subsector, there is no institutional framework for facilitating the planning,
implementation, coordination and valuation of activities in this sub-sector.

Considerable duplication and replication of programmes.

There is no recognized national forum that provides an opportunity for MSEs
to exercise leadership and to participate meaningfully in the national decision-
making process. National Small Business Associations are weak or non-
existent and also lack financial and human resources.

The absence of an "one stop agency": small enterprises are unclear as to
"whom to approach for what" resulting in bureaucratic delays; they find it
difficult to access information, etc.

Small Business Development Issues
Contd
INFRASTRUCTURAL CONSTRAINTS

The unavailability of economically priced
factory/warehouse/commercial space for MSEs is considered in
many Caribbean countries to be one of the major impediments to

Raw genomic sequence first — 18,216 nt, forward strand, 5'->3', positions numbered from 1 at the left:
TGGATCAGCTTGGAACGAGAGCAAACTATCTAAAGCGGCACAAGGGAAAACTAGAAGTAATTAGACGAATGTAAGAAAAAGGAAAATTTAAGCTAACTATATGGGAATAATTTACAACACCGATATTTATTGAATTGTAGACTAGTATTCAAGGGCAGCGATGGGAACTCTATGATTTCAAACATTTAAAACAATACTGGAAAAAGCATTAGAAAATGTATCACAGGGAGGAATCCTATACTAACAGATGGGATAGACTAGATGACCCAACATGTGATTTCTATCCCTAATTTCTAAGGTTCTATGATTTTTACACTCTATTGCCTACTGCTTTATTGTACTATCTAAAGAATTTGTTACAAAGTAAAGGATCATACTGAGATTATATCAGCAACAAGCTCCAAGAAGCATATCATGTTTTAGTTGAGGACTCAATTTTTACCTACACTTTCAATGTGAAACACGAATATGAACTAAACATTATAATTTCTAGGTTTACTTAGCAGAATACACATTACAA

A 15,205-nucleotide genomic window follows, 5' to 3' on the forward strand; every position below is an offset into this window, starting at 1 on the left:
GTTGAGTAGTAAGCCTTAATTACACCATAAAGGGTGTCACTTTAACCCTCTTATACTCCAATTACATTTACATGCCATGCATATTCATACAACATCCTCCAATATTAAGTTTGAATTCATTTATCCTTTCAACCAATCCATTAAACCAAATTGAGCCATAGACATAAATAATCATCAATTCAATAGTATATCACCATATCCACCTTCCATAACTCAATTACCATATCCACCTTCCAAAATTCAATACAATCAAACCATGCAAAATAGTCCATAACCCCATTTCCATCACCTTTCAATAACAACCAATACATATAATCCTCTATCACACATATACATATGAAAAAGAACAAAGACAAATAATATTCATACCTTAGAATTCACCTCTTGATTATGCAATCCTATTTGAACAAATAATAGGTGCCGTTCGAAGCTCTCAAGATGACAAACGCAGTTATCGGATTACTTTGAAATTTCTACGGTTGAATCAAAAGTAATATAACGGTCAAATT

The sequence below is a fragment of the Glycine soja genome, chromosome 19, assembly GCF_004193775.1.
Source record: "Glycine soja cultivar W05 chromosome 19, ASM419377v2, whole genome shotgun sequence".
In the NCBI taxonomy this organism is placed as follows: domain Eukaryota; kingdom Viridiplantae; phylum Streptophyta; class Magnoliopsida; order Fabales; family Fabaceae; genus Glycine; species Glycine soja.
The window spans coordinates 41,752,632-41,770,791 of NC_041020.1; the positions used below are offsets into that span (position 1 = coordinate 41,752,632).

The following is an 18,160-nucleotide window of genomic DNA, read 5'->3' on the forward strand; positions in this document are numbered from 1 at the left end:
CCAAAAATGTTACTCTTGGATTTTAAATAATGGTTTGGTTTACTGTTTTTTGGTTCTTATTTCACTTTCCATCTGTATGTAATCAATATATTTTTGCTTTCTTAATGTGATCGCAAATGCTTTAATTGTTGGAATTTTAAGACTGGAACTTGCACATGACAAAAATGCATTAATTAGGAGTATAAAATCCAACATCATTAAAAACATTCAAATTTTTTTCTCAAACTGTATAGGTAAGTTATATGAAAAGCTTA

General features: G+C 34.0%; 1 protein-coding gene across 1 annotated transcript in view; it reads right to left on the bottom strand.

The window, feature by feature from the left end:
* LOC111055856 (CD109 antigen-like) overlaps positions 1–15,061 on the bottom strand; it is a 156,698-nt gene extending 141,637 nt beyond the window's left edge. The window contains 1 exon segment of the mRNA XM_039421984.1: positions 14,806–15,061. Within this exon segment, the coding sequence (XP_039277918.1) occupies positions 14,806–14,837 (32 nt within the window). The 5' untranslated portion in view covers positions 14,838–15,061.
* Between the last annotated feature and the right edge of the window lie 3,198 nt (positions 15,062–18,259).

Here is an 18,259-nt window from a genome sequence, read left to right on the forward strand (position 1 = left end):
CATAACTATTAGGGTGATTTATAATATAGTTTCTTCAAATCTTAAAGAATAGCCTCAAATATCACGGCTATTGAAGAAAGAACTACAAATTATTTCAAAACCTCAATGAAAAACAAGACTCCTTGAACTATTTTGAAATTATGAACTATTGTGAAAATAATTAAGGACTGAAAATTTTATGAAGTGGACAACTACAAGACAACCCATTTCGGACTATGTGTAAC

their growth and development.

The high cost of rent and limited commercial space in urban areas
adversely affects the profitability and development of MSEs.

Inadequate, unreliable and high cost of basic utilities (electricity,
telephone, water, roads, etc.) are considered to be other constraints
faced by MSEs in most of the Caribbean countries.

Small Business Development Issues
Contd
FINANCIAL CONSTRAINTS

The lack of accessible and affordable financing and appropriate financial
mechanisms remain a major constraint for small businesses, mainly due to:
lack of collateral